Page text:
Snowball’s chance in hell – Idiom Thaatha



The meaning of the idiom Not have a snowball’s chance in hell is to have no chance at all.


  1. When the strongest defender of the visiting team fell down with a broken collar bone, everyone knew for certain that the visitors did not have a snowball’s chance in hell of winning the match.

  2. If you continue to be complacent, you would not have a snowball’s chance in hell of becoming an accomplished writer.

Decimate – Vocabwagon


The meaning of the word Decimate is to kill, destroy or to reduce the strength of someone or something.

The word Decimate is a verb.


  1. Word is out that the rebels in the Northern part of the country have been decimated.

  2. The strength of the assassin’s blow almost decimated the officer on guard.

The parish pump – Idiom thaatha

The parish pump

The meaning of the idiom the parish pump is to have interests in local politics and things local.


  1. The people look down on parish pump football, but choose to adore international football stars.

  2. Parish pump politics is devoured by this administrator, as she practically makes a living out of it by scandalizing people.

In high dudgeon – Idiom Thaatha

In high dudgeon

The meaning of the idiom in high dudgeon is to have feeling of great offence or deep resentment.


  1. When the representative argued with the teacher in front of the whole class, the teacher walked out of the room in high dudgeon.
  2. Being in high dudgeon, the manager took a decision that was partial and evident for all to see.


Aberration – Vocabwagon


The meaning of the word Aberration is to deviate from what is normal or expected, and is usually not a welcome move.

The word Aberration is a noun.


  1. If we are to give heed to the words of the automobile purists, the latest variant from the Yamaha stable is an aberration and not to be taken seriously.
  2. My cousin who grew up in the southern part of the country, is shocked by this custom of this part of the country, and considers this custom an aberration.


Scoop the loop – Idiom Thaatha

Scoop the pool

The meaning of the idiom Scoop the pool is to win all the money staked in a gambling game or to get all the prizes, profits, sales, success, applause etc…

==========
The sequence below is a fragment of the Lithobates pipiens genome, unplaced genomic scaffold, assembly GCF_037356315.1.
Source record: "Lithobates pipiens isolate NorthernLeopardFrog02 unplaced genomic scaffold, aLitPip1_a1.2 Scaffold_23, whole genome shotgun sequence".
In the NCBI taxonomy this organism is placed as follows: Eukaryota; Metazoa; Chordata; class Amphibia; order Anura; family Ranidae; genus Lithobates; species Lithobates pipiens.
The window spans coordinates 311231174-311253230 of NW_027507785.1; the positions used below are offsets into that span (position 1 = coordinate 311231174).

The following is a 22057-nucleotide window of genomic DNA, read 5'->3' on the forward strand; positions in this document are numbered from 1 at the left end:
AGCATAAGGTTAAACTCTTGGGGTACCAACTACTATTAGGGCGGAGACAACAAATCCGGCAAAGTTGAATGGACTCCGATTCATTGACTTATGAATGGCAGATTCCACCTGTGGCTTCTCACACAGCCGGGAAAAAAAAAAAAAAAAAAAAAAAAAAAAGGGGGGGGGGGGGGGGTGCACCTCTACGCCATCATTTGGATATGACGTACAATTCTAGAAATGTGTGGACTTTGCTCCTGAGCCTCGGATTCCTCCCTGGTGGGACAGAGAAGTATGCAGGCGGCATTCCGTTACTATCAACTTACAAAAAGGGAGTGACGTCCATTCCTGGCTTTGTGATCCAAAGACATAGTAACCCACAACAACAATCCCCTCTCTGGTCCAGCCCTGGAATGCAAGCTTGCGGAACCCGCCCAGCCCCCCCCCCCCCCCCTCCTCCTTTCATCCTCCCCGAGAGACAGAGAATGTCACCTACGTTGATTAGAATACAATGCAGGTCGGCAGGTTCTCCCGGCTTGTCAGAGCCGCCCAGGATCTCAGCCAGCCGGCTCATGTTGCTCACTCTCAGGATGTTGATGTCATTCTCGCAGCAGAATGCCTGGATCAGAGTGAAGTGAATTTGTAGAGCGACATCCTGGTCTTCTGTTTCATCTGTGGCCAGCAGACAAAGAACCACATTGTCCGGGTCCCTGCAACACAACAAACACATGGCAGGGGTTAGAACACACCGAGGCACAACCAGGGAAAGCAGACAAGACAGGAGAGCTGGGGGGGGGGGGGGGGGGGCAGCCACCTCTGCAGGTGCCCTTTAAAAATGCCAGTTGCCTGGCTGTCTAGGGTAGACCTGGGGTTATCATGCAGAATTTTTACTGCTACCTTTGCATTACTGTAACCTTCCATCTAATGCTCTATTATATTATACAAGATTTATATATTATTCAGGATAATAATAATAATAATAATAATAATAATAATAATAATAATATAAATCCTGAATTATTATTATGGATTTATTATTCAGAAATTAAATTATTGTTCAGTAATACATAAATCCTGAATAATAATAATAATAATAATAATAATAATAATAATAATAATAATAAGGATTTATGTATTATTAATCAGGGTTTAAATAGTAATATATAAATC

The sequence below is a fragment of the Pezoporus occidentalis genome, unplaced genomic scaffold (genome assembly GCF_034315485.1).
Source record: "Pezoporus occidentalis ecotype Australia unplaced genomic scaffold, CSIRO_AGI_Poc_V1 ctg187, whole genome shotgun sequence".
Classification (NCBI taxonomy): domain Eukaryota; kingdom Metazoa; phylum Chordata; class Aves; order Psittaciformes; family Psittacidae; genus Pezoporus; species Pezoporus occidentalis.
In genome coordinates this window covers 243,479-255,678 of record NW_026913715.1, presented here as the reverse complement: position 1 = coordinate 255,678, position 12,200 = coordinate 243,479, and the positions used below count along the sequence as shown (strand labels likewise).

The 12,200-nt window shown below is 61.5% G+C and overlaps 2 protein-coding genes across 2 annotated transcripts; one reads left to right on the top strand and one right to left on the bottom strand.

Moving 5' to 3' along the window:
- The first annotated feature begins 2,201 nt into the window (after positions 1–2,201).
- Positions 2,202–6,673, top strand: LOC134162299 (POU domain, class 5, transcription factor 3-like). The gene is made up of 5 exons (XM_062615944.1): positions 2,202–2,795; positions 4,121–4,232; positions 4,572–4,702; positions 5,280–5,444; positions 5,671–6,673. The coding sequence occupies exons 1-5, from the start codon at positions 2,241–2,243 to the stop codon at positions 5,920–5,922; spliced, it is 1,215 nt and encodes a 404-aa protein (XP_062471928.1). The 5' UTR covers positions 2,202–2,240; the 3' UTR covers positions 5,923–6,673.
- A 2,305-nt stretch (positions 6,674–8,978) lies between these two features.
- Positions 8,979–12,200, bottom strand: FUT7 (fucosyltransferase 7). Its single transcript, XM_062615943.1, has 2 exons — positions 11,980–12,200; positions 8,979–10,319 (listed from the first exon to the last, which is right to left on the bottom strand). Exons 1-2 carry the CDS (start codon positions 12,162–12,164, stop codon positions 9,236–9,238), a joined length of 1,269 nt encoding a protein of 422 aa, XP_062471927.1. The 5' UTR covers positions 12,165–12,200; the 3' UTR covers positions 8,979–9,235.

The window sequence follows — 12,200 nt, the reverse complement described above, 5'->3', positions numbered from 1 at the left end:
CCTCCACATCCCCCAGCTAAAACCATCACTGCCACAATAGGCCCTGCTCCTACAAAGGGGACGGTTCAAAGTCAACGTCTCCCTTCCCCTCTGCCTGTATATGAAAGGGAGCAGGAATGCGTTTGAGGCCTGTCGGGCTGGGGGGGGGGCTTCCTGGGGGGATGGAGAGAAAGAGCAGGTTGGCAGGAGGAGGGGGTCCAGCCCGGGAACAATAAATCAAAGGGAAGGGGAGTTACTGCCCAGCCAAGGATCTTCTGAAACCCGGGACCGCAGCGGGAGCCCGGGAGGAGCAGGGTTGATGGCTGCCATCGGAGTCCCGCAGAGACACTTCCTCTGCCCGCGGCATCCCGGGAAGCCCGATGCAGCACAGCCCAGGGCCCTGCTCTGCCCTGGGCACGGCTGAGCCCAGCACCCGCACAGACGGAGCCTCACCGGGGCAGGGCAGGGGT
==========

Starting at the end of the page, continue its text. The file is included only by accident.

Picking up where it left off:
1. Our school scooped the pool in the divisional level games this year, easily becoming the champions.

  2. No country can ever scoop the pool in this level of the tournament, because the game calls for grit, determination, sweat, and above all, the game is highly unpredictable.

Parochial – Vocabwagon


The meaning of the word Parochial is to be short sighted or narrow minded.

The word Parochial is an adjective.


  1. The father of the house was so parochial that he could not see that the future of his son lay in the field of music, in which the son was interested.

  2. When one does not have exposure to reading, one’s writing becomes parochial.

Profligate – Vocabwagon


The meaning of the word Profligate is to be wasteful in the use of resources.

The word Profligate is an adjective, though Profligate also acts as a noun.

Profligate – Adjective


  1. The CEO’s profligate lifestyle led to his bankruptcy.

  2. The profligate residents of this area account for ninety percent of this salesman’s livelihood.

Profligate – Noun


  1. Being a profligate himself, Calvin was diffident to reprimand the profligate sales team of his office.

  2. Between being a profligate and a miser, many would prefer the former over the latter.

Egregious – Vocabwagon



The meaning of the word Egregious is to shock or to stand out in a negative way.

The word Egregious is an adjective.


  1. The accusations leveled against the Prime Minister were egregious, making even soft – natured people angry.

  2. The egregious behaviour of the guest forced the father of the family to file a complaint with the local police.

Veracity – Vocabwagon



The meaning of the word Veracity is accuracy or to conforming to facts.

The word Veracity is a noun.


  1. The veracity of the car dealer’s statement was understood by the customer when the rusted car ran without a hitch.

  2. As long as the CEO plays hide and seek with the employees and refuses to meet their representatives, the veracity of the company’s promises will be in deep waters.